If humans can survive weeks with no food, it stands to reason that a child can go a day or two without hitting every food group.
That's especially true because different nutrients are stored differently within the body. Fat-soluble nutrients like Vitamins A, D, and E don't leave the body as quickly as water-soluble Vitamins B and C. So if your child eats his spinach on Sunday, the fat soluble Vitamin A will be there for a while. If he eats a handful of almonds, he'll bank some Vitamin E.
When it comes to getting a varied diet, Burrows advises parents to worry less about what's on any individual plate and think instead about the calendar: "Don't focus on any one day or even one week. Make sure he's getting everything once a month." Focusing on the big picture--a month filled with different food experiences--will help to save dinner table battles while still ensuring your child gets good nutrition.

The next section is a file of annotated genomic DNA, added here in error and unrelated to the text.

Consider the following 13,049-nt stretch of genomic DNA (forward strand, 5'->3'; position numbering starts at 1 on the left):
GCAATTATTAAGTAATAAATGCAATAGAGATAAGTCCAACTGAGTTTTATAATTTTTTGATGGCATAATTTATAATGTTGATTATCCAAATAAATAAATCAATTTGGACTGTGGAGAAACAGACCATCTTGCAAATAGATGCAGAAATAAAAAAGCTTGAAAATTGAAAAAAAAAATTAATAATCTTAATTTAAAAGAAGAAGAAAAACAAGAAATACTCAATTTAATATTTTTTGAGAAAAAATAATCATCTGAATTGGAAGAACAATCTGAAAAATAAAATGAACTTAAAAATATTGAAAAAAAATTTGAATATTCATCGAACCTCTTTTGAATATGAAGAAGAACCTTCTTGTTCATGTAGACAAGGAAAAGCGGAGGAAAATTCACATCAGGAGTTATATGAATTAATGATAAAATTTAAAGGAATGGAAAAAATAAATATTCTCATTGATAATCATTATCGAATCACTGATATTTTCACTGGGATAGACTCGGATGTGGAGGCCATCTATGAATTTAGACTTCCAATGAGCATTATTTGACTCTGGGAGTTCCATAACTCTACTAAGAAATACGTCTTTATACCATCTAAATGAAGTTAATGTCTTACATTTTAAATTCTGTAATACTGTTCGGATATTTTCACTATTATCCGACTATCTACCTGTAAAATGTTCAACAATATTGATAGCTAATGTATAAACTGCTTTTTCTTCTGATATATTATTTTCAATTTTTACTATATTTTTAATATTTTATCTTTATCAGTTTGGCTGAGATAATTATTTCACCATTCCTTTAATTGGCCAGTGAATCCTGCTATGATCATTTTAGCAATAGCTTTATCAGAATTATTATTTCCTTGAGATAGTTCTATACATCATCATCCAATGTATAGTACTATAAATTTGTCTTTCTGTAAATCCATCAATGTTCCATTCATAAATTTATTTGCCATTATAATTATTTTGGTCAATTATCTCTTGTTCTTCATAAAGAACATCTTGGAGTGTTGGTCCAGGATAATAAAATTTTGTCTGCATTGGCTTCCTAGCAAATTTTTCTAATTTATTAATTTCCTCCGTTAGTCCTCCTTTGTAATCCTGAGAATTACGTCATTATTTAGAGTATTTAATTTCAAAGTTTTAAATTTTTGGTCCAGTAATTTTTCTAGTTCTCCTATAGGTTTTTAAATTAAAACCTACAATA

Picky Eaters Aren't Even "Picky"
If our kids are getting enough calories, as well as enough variety, then they don't have a picky eating problem. We do.
When we face off against our kids in a tabletop battle of wills, their picky eating becomes a direct affront to us. Instead of a shared meal, there's a contest of wills between authority figures and children disobeying them.
But that is only one way to frame picky eating. Instead of viewing eating as an act of either obedience or defiance, parents might instead view the dinner scene as practice in autonomy. That's the argument that Kathryn Walton and colleagues make in a recent issue of the International Journal of Behavioral Nutrition and Physical Activity. They argue that a child dutifully eating dinner is a short-term goal. A child developing "diverse and healthy food preferences" is the long-term goal, one that parents cannot achieve if dinner is a confrontation.
Walton and colleagues argue against using the label "picky" to describe a child's eating, because "such labels pathologize what may be normal variations in children’s feeding preferences and increase parent and child stress. Instead, parents should view a child's decision not to eat as a reasonable act of autonomy.